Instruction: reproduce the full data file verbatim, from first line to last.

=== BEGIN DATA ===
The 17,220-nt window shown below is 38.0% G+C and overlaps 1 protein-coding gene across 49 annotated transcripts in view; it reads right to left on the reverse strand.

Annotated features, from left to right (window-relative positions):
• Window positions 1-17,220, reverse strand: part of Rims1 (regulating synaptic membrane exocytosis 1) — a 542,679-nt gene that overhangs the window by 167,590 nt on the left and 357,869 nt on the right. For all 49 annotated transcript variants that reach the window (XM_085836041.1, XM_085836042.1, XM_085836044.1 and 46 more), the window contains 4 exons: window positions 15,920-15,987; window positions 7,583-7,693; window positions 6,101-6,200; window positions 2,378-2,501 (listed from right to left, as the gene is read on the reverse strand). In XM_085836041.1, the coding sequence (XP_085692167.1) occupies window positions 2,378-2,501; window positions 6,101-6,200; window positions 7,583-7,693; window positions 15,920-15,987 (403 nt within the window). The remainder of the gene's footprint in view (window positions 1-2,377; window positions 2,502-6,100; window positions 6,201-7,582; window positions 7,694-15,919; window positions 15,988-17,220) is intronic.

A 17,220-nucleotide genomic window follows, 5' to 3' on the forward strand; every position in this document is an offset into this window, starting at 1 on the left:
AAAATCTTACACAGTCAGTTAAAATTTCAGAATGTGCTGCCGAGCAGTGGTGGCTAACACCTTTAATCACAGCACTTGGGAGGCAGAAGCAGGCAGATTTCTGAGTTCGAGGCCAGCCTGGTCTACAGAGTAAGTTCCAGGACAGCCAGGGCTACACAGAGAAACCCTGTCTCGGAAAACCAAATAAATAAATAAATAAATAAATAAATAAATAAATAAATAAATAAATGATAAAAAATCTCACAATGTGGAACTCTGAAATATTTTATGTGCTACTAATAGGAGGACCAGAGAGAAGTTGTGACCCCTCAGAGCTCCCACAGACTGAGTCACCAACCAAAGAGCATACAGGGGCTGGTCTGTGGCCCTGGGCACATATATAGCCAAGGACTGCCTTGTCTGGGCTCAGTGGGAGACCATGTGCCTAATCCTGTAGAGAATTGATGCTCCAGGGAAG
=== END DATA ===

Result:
The 17,220-nt window shown below is 38.0% G+C and overlaps 1 protein-coding gene across 49 annotated transcripts in view; it reads right to left on the reverse strand.

Annotated features, from left to right (window-relative positions):
• Window positions 1-17,220, reverse strand: part of Rims1 (regulating synaptic membrane exocytosis 1) — a 542,679-nt gene that overhangs the window by 167,590 nt on the left and 357,869 nt on the right. For all 49 annotated transcript variants that reach the window (XM_085836041.1, XM_085836042.1, XM_085836044.1 and 46 more), the window contains 4 exons: window positions 15,920-15,987; window positions 7,583-7,693; window positions 6,101-6,200; window positions 2,378-2,501 (listed from right to left, as the gene is read on the reverse strand). In XM_085836041.1, the coding sequence (XP_085692167.1) occupies window positions 2,378-2,501; window positions 6,101-6,200; window positions 7,583-7,693; window positions 15,920-15,987 (403 nt within the window). The remainder of the gene's footprint in view (window positions 1-2,377; window positions 2,502-6,100; window positions 6,201-7,582; window positions 7,694-15,919; window positions 15,988-17,220) is intronic.

A 17,220-nucleotide genomic window follows, 5' to 3' on the forward strand; every position in this document is an offset into this window, starting at 1 on the left:
AAAATCTTACACAGTCAGTTAAAATTTCAGAATGTGCTGCCGAGCAGTGGTGGCTAACACCTTTAATCACAGCACTTGGGAGGCAGAAGCAGGCAGATTTCTGAGTTCGAGGCCAGCCTGGTCTACAGAGTAAGTTCCAGGACAGCCAGGGCTACACAGAGAAACCCTGTCTCGGAAAACCAAATAAATAAATAAATAAATAAATAAATAAATAAATAAATAAATAAATGATAAAAAATCTCACAATGTGGAACTCTGAAATATTTTATGTGCTACTAATAGGAGGACCAGAGAGAAGTTGTGACCCCTCAGAGCTCCCACAGACTGAGTCACCAACCAAAGAGCATACAGGGGCTGGTCTGTGGCCCTGGGCACATATATAGCCAAGGACTGCCTTGTCTGGGCTCAGTGGGAGACCATGTGCCTAATCCTGTAGAGAATTGATGCTCCAGGGAAG